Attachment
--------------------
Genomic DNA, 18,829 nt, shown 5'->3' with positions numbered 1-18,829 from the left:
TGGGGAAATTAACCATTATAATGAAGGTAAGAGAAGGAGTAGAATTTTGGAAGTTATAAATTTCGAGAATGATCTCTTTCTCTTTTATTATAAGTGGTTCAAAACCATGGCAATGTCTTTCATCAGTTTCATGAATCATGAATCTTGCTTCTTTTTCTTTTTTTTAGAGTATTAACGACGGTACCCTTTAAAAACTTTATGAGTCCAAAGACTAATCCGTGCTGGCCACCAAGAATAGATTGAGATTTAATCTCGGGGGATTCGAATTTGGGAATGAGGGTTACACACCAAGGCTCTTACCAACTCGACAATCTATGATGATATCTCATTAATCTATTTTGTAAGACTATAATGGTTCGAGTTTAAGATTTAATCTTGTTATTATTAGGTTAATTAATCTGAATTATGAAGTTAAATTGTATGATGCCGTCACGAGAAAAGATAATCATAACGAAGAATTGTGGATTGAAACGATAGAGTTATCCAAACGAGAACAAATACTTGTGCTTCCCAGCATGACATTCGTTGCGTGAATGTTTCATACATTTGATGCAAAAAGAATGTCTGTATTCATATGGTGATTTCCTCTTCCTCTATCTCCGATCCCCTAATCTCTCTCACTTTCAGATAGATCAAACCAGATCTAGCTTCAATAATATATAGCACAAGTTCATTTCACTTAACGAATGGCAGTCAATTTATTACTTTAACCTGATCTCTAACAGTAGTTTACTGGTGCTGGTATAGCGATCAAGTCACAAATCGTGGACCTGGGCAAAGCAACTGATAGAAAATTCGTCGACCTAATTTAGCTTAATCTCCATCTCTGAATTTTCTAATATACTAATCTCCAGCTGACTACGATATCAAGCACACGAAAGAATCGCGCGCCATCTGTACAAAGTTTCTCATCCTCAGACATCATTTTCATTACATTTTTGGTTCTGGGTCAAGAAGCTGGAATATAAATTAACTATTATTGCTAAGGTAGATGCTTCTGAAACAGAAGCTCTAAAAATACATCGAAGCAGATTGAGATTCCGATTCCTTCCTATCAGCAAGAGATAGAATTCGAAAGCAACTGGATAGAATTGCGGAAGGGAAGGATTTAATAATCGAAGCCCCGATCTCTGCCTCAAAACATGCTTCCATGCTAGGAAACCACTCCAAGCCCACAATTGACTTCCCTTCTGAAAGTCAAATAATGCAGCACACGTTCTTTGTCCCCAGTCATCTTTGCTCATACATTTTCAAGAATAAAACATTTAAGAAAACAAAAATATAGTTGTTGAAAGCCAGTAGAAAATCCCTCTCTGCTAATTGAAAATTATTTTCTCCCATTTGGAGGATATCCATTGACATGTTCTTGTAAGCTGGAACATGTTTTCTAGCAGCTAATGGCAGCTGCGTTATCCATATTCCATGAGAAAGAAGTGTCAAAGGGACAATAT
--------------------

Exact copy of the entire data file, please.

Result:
Genomic DNA, 18,829 nt, shown 5'->3' with positions numbered 1-18,829 from the left:
TGGGGAAATTAACCATTATAATGAAGGTAAGAGAAGGAGTAGAATTTTGGAAGTTATAAATTTCGAGAATGATCTCTTTCTCTTTTATTATAAGTGGTTCAAAACCATGGCAATGTCTTTCATCAGTTTCATGAATCATGAATCTTGCTTCTTTTTCTTTTTTTTAGAGTATTAACGACGGTACCCTTTAAAAACTTTATGAGTCCAAAGACTAATCCGTGCTGGCCACCAAGAATAGATTGAGATTTAATCTCGGGGGATTCGAATTTGGGAATGAGGGTTACACACCAAGGCTCTTACCAACTCGACAATCTATGATGATATCTCATTAATCTATTTTGTAAGACTATAATGGTTCGAGTTTAAGATTTAATCTTGTTATTATTAGGTTAATTAATCTGAATTATGAAGTTAAATTGTATGATGCCGTCACGAGAAAAGATAATCATAACGAAGAATTGTGGATTGAAACGATAGAGTTATCCAAACGAGAACAAATACTTGTGCTTCCCAGCATGACATTCGTTGCGTGAATGTTTCATACATTTGATGCAAAAAGAATGTCTGTATTCATATGGTGATTTCCTCTTCCTCTATCTCCGATCCCCTAATCTCTCTCACTTTCAGATAGATCAAACCAGATCTAGCTTCAATAATATATAGCACAAGTTCATTTCACTTAACGAATGGCAGTCAATTTATTACTTTAACCTGATCTCTAACAGTAGTTTACTGGTGCTGGTATAGCGATCAAGTCACAAATCGTGGACCTGGGCAAAGCAACTGATAGAAAATTCGTCGACCTAATTTAGCTTAATCTCCATCTCTGAATTTTCTAATATACTAATCTCCAGCTGACTACGATATCAAGCACACGAAAGAATCGCGCGCCATCTGTACAAAGTTTCTCATCCTCAGACATCATTTTCATTACATTTTTGGTTCTGGGTCAAGAAGCTGGAATATAAATTAACTATTATTGCTAAGGTAGATGCTTCTGAAACAGAAGCTCTAAAAATACATCGAAGCAGATTGAGATTCCGATTCCTTCCTATCAGCAAGAGATAGAATTCGAAAGCAACTGGATAGAATTGCGGAAGGGAAGGATTTAATAATCGAAGCCCCGATCTCTGCCTCAAAACATGCTTCCATGCTAGGAAACCACTCCAAGCCCACAATTGACTTCCCTTCTGAAAGTCAAATAATGCAGCACACGTTCTTTGTCCCCAGTCATCTTTGCTCATACATTTTCAAGAATAAAACATTTAAGAAAACAAAAATATAGTTGTTGAAAGCCAGTAGAAAATCCCTCTCTGCTAATTGAAAATTATTTTCTCCCATTTGGAGGATATCCATTGACATGTTCTTGTAAGCTGGAACATGTTTTCTAGCAGCTAATGGCAGCTGCGTTATCCATATTCCATGAGAAAGAAGTGTCAAAGGGACAATAT